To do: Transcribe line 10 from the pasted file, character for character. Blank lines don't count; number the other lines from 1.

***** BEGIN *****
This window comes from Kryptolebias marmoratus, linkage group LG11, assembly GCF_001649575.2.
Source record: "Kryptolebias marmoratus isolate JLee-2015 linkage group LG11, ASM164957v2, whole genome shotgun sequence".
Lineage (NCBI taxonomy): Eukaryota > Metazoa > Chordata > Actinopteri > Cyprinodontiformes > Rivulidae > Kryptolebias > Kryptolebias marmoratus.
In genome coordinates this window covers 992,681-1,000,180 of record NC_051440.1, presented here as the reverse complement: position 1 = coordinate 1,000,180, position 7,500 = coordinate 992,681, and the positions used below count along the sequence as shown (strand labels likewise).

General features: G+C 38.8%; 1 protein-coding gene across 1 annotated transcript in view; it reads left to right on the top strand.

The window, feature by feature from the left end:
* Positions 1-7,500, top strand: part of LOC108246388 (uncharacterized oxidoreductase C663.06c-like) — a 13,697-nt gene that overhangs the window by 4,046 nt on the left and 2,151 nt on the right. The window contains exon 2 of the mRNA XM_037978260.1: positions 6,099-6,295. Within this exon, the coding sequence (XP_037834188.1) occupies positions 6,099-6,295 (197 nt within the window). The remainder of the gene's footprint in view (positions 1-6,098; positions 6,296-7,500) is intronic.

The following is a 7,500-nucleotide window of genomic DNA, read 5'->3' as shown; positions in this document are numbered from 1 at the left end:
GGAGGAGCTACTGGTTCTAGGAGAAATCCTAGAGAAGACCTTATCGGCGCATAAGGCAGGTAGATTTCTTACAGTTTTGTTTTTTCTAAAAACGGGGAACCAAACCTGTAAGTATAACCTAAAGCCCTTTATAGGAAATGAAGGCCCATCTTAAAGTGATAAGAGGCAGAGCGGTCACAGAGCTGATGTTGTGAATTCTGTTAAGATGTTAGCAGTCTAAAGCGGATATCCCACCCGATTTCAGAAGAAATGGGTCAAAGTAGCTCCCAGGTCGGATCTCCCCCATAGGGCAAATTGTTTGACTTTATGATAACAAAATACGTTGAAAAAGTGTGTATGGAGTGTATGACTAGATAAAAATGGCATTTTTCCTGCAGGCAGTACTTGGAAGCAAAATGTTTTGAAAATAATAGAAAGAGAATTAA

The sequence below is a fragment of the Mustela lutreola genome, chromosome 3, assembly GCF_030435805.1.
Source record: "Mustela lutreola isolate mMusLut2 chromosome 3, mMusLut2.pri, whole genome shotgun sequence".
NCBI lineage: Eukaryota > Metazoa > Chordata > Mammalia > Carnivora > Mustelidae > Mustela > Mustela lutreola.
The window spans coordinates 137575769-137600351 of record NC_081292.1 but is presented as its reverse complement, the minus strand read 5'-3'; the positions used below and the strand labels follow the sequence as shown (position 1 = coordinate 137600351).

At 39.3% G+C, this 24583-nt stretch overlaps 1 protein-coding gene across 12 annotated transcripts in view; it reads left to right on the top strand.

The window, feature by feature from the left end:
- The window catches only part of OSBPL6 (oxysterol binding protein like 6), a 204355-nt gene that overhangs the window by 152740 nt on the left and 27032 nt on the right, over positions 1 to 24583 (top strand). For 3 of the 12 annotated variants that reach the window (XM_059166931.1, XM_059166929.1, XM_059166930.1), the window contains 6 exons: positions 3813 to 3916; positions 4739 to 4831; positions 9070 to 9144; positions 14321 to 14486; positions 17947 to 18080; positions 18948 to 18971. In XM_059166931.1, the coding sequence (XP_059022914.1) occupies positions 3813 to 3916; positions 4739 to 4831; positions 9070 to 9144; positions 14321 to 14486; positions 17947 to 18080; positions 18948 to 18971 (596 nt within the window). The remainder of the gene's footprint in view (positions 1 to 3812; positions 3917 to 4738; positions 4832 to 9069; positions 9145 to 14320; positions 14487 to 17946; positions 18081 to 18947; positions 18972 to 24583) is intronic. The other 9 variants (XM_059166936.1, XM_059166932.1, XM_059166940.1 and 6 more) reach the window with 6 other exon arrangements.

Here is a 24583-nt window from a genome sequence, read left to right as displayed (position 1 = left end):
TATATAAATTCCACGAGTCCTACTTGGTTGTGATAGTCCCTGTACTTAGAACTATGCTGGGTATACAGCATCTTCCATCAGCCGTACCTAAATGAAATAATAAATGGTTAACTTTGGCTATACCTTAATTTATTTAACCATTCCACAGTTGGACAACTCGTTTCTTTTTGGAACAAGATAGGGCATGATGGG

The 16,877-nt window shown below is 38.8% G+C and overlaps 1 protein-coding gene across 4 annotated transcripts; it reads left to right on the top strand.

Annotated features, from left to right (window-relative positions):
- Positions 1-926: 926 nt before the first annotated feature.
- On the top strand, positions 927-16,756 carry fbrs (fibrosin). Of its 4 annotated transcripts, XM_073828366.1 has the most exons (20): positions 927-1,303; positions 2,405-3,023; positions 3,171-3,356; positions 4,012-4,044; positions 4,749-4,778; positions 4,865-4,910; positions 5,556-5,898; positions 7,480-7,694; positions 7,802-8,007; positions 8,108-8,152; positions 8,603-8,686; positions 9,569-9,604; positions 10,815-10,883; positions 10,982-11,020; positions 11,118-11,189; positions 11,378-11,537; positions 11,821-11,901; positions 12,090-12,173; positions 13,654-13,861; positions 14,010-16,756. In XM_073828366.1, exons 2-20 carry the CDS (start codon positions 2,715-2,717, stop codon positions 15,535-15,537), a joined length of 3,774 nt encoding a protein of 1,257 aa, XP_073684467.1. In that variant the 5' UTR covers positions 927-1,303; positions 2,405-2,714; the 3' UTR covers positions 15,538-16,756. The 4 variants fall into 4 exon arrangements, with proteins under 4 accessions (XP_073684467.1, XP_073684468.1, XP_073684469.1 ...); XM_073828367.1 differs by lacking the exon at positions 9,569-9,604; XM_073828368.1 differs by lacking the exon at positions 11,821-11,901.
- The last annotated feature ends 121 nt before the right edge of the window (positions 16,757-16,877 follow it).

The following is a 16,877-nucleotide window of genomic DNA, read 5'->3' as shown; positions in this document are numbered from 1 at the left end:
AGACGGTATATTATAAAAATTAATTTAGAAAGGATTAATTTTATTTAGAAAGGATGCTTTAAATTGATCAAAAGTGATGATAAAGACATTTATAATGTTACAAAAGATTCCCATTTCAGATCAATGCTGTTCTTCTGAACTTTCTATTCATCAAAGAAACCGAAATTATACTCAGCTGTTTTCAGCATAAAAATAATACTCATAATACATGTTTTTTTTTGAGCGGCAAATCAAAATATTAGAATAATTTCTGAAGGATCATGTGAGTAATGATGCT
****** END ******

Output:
The sequence below is a fragment of the Mustela lutreola genome, chromosome 3, assembly GCF_030435805.1.